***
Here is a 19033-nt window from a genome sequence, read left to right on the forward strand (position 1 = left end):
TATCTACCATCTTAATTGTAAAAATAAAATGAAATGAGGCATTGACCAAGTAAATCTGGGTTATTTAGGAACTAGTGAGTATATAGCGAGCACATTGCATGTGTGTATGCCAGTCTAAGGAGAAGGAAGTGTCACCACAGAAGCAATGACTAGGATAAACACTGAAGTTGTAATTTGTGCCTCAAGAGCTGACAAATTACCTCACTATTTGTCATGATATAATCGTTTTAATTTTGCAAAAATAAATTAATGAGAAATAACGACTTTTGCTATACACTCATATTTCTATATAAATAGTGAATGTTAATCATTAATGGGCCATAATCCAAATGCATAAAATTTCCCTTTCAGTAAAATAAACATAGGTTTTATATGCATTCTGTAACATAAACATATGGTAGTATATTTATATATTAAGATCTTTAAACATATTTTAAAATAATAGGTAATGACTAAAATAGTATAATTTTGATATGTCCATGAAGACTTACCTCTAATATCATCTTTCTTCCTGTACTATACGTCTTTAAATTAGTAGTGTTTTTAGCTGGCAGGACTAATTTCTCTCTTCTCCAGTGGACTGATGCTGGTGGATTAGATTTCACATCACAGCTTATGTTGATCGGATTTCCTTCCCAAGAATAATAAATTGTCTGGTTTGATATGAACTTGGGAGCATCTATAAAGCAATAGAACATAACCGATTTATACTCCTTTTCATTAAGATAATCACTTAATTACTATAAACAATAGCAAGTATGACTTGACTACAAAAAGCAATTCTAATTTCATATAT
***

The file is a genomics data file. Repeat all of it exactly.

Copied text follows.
Here is a 19033-nt window from a genome sequence, read left to right on the forward strand (position 1 = left end):
TATCTACCATCTTAATTGTAAAAATAAAATGAAATGAGGCATTGACCAAGTAAATCTGGGTTATTTAGGAACTAGTGAGTATATAGCGAGCACATTGCATGTGTGTATGCCAGTCTAAGGAGAAGGAAGTGTCACCACAGAAGCAATGACTAGGATAAACACTGAAGTTGTAATTTGTGCCTCAAGAGCTGACAAATTACCTCACTATTTGTCATGATATAATCGTTTTAATTTTGCAAAAATAAATTAATGAGAAATAACGACTTTTGCTATACACTCATATTTCTATATAAATAGTGAATGTTAATCATTAATGGGCCATAATCCAAATGCATAAAATTTCCCTTTCAGTAAAATAAACATAGGTTTTATATGCATTCTGTAACATAAACATATGGTAGTATATTTATATATTAAGATCTTTAAACATATTTTAAAATAATAGGTAATGACTAAAATAGTATAATTTTGATATGTCCATGAAGACTTACCTCTAATATCATCTTTCTTCCTGTACTATACGTCTTTAAATTAGTAGTGTTTTTAGCTGGCAGGACTAATTTCTCTCTTCTCCAGTGGACTGATGCTGGTGGATTAGATTTCACATCACAGCTTATGTTGATCGGATTTCCTTCCCAAGAATAATAAATTGTCTGGTTTGATATGAACTTGGGAGCATCTATAAAGCAATAGAACATAACCGATTTATACTCCTTTTCATTAAGATAATCACTTAATTACTATAAACAATAGCAAGTATGACTTGACTACAAAAAGCAATTCTAATTTCATATAT